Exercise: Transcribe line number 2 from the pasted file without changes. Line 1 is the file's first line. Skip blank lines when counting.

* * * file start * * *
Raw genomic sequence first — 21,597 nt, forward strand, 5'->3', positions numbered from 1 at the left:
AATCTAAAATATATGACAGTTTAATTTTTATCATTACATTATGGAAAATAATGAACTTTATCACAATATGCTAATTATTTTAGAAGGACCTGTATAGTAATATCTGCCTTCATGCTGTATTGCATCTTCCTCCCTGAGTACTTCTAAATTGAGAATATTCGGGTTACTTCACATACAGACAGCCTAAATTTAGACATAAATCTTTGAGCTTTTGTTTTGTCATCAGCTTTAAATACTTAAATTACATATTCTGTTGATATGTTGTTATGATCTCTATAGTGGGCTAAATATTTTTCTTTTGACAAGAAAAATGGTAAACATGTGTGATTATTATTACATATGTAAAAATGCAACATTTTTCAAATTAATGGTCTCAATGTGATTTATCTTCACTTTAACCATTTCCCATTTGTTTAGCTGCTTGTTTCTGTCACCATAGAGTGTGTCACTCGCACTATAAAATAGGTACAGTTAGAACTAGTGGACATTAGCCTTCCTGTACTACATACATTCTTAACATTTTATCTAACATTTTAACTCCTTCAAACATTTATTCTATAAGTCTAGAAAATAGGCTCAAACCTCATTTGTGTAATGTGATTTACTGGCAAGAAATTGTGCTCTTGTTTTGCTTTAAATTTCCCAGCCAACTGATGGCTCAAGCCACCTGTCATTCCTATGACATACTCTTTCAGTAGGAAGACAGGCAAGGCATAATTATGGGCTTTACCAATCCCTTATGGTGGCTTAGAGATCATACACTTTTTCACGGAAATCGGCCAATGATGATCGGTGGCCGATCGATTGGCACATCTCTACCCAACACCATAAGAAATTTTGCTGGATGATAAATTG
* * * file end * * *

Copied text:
AATCTAAAATATATGACAGTTTAATTTTTATCATTACATTATGGAAAATAATGAACTTTATCACAATATGCTAATTATTTTAGAAGGACCTGTATAGTAATATCTGCCTTCATGCTGTATTGCATCTTCCTCCCTGAGTACTTCTAAATTGAGAATATTCGGGTTACTTCACATACAGACAGCCTAAATTTAGACATAAATCTTTGAGCTTTTGTTTTGTCATCAGCTTTAAATACTTAAATTACATATTCTGTTGATATGTTGTTATGATCTCTATAGTGGGCTAAATATTTTTCTTTTGACAAGAAAAATGGTAAACATGTGTGATTATTATTACATATGTAAAAATGCAACATTTTTCAAATTAATGGTCTCAATGTGATTTATCTTCACTTTAACCATTTCCCATTTGTTTAGCTGCTTGTTTCTGTCACCATAGAGTGTGTCACTCGCACTATAAAATAGGTACAGTTAGAACTAGTGGACATTAGCCTTCCTGTACTACATACATTCTTAACATTTTATCTAACATTTTAACTCCTTCAAACATTTATTCTATAAGTCTAGAAAATAGGCTCAAACCTCATTTGTGTAATGTGATTTACTGGCAAGAAATTGTGCTCTTGTTTTGCTTTAAATTTCCCAGCCAACTGATGGCTCAAGCCACCTGTCATTCCTATGACATACTCTTTCAGTAGGAAGACAGGCAAGGCATAATTATGGGCTTTACCAATCCCTTATGGTGGCTTAGAGATCATACACTTTTTCACGGAAATCGGCCAATGATGATCGGTGGCCGATCGATTGGCACATCTCTACCCAACACCATAAGAAATTTTGCTGGATGATAAATTG